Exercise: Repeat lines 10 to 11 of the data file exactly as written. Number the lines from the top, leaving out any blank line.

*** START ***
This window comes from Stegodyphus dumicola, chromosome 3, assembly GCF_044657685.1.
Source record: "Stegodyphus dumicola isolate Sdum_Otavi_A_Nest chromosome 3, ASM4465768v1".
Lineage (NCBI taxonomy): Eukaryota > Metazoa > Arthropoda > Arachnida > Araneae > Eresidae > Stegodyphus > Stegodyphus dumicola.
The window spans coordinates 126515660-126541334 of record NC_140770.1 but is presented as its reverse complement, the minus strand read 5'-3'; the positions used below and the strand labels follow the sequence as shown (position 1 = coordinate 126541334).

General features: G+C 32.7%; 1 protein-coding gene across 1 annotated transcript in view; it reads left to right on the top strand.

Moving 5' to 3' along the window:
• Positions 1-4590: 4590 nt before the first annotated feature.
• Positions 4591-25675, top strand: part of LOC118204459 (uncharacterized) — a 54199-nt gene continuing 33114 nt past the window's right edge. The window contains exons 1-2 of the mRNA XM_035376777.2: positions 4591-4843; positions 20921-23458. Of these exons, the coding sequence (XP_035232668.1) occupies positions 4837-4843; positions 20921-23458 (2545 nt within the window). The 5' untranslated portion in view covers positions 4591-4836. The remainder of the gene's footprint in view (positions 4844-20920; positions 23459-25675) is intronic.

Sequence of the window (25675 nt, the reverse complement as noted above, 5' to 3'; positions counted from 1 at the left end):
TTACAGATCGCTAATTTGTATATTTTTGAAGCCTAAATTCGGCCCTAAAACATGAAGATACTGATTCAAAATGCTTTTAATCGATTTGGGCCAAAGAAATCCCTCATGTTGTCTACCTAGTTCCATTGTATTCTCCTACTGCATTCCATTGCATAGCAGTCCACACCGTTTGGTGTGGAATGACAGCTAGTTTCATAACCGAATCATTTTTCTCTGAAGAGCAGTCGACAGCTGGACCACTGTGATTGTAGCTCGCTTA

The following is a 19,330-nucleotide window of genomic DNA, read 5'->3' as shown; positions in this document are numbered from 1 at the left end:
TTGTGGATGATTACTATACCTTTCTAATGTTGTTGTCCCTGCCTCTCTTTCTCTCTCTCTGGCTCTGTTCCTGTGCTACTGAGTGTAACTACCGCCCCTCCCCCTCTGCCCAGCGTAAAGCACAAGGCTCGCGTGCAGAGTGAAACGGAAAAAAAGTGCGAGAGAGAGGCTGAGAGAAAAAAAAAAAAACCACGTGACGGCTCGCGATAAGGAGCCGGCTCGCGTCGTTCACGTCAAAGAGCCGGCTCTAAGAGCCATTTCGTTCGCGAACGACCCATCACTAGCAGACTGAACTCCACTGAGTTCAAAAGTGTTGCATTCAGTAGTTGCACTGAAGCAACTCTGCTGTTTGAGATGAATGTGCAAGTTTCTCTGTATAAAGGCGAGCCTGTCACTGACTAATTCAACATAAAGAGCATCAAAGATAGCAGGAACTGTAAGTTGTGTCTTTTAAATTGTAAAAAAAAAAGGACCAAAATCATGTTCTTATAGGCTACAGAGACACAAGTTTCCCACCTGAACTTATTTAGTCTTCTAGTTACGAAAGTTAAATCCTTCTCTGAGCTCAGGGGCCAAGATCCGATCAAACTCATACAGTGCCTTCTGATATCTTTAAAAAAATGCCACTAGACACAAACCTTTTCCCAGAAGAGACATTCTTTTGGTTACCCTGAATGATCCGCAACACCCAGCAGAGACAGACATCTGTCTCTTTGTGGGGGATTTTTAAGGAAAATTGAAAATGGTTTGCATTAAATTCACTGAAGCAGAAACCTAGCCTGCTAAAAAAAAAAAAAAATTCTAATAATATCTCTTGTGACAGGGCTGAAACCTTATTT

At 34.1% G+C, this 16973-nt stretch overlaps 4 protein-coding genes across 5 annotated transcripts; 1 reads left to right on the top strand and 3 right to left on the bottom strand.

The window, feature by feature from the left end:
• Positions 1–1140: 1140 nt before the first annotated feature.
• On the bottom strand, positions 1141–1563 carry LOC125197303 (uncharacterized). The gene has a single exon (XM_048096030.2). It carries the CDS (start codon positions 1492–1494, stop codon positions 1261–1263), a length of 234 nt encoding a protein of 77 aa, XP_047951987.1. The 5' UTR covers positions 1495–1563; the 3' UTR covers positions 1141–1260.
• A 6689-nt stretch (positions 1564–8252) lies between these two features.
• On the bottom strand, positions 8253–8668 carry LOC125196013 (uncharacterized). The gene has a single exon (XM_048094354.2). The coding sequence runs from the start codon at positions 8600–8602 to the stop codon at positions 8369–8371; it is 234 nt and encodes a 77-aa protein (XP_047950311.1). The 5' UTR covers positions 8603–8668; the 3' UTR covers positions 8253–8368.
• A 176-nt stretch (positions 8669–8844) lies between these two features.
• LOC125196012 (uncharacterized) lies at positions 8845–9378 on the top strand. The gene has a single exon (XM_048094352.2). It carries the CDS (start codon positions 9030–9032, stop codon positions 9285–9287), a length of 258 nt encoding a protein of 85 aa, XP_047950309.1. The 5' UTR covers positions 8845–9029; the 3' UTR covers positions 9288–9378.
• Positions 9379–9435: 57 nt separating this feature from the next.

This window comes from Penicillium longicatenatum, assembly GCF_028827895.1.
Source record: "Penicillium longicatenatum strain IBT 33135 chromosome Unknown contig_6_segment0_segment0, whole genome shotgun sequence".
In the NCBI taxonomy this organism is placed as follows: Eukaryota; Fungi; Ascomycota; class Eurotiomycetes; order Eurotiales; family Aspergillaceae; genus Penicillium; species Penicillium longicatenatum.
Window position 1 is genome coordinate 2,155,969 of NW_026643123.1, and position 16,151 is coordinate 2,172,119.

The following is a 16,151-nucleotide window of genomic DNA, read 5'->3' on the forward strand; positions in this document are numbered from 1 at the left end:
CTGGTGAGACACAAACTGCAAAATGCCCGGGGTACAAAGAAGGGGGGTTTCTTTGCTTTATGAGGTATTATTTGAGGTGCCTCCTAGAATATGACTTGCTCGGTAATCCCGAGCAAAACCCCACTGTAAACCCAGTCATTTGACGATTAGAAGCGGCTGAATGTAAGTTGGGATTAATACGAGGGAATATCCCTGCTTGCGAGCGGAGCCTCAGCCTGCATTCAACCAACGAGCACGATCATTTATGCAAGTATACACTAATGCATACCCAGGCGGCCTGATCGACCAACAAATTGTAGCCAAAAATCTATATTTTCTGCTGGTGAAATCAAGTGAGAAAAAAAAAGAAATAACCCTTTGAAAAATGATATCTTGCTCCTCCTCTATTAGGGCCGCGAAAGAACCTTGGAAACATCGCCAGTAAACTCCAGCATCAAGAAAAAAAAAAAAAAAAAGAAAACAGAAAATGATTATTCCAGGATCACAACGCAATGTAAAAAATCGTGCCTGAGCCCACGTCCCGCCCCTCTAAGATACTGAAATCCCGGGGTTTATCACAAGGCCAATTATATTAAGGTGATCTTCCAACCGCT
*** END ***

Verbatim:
TTACAGATCGCTAATTTGTATATTTTTGAAGCCTAAATTCGGCCCTAAAACATGAAGATACTGATTCAAAATGCTTTTAATCGATTTGGGCCAAAGAAATCCCTCATGTTGTCTACCTAGTTCCATTGTATTCTCCTACTGCATTCCATTGCATAGCAGTCCACACCGTTTGGTGTGGAATGACAGCTAGTTTCATAACCGAATCATTTTTCTCTGAAGAGCAGTCGACAGCTGGACCACTGTGATTGTAGCTCGCTTA

The following is a 19,330-nucleotide window of genomic DNA, read 5'->3' as shown; positions in this document are numbered from 1 at the left end: